This week’s guest writer is Myriam Ullah, community engagement coordinator for MCC Saskatchewan. Myriam recently celebrated her one-billion-second birthday!
Park(ing) Day is an annual worldwide event where artists, designers and citizens transform metered parking spots into temporary public parks.
So why do people do this — create bike lanes, pop-up retail, and public spaces infused with art and culture just for ONE DAY? Because it is an experiment in “city-building,” where people envision their city in new ways and see if their visions are worth building on.
The overall idea is to re-imagine how city spaces could be used if we didn’t have so many cars. People are invited to host a creative stall the size of one metered parking spot for the day, alongside food trucks, entertainment, speakers, and other fun things.
For the past three years, Park(ing) Day Saskatoon has taken place on Riverdale’s 20th street, site of two MCC thrift shops (a clothing shop and a furniture shop). So we thought Park(ing) Day would be a great way to highlight thrift! We hosted two parking spots to demonstrate that second hand shopping can stylishly clothe us, furnish our homes, and build a community that balances between give and take.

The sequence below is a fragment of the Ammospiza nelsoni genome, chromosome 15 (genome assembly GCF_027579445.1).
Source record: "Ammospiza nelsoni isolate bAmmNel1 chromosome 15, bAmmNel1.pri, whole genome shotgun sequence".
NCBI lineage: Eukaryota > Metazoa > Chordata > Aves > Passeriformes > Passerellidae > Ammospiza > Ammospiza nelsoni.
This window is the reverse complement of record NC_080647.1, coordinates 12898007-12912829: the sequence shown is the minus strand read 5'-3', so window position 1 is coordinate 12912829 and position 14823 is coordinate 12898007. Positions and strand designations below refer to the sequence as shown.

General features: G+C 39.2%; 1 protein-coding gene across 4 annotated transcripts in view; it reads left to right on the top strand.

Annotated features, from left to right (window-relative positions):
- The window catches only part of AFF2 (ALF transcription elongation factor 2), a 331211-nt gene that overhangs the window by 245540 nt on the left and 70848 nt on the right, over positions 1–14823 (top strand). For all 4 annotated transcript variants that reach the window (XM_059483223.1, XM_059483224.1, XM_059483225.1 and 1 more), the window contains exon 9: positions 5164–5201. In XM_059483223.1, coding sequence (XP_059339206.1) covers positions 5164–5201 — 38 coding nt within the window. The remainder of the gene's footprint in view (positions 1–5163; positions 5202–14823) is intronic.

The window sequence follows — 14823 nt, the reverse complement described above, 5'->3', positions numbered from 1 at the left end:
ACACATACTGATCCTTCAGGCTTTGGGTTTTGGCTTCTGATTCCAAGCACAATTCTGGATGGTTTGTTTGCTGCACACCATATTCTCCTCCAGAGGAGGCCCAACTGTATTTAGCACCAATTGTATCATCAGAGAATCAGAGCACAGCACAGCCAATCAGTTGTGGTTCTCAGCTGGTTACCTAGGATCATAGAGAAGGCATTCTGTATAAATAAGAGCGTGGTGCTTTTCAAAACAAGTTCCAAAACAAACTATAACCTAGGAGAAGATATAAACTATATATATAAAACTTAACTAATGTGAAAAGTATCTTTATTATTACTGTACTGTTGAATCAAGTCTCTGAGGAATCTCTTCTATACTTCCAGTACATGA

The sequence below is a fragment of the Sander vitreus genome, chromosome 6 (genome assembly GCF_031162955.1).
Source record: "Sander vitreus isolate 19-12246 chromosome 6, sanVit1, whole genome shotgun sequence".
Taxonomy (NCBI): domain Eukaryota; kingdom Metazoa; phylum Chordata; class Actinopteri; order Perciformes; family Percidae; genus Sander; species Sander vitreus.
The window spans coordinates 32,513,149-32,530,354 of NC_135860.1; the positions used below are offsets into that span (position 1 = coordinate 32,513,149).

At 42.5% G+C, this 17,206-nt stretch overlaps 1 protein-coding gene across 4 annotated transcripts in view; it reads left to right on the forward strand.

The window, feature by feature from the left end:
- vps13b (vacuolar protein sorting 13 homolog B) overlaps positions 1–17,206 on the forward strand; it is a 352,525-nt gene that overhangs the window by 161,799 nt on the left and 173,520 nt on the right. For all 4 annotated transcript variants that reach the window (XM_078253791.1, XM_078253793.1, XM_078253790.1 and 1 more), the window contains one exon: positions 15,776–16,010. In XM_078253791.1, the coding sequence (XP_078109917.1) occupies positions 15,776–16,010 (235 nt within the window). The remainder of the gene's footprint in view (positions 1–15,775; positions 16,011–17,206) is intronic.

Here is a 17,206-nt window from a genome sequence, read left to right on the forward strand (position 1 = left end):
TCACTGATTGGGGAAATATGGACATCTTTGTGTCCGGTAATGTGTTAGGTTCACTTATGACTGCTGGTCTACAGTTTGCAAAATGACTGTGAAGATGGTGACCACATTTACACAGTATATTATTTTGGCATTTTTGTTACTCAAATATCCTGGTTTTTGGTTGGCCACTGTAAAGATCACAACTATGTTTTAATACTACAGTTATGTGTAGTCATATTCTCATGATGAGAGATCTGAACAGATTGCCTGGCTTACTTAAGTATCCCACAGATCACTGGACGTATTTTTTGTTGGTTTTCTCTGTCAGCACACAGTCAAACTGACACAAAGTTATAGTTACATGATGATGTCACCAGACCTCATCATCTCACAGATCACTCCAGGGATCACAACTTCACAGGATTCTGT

The clothing thrift shop set up several racks of clothes and held a “dress-our-mannequins” contest. It asked passers-by to choose a character, and then dress a mannequin within three minutes according to the character’s style. Many people participated and got really creative in playing dress-up. It was amazing to see how many visitors affirmed the thrift shop idea and expressed how much they love shopping there.
The furniture thrift shop made a curbside living room to showcase some of the amazing pieces they have in their store. Some people stopped to sit for a rest, others bought the items on display, and many more just paused to chat.
Alongside the stalls, we set up an MCC booth to draw attention to the many projects that thrift shop revenue supports and we invited folks to make their own thrift slogan buttons. Our slogans included: “Thrift Shopper for Peace,” “The Re-Purpose Driven Life,” “Keep Calm and Go Thrifting.”
We had a great time re-imagining how these small city spaces could be better used to build community and were inspired by the task. All of need to continue to re-imagine our world at peace with God, one another, and creation.
If you’re interested in reading more about the ideas behind PARK(ing), a reading list, courtesy of the Saskatoon Public Library, is available here.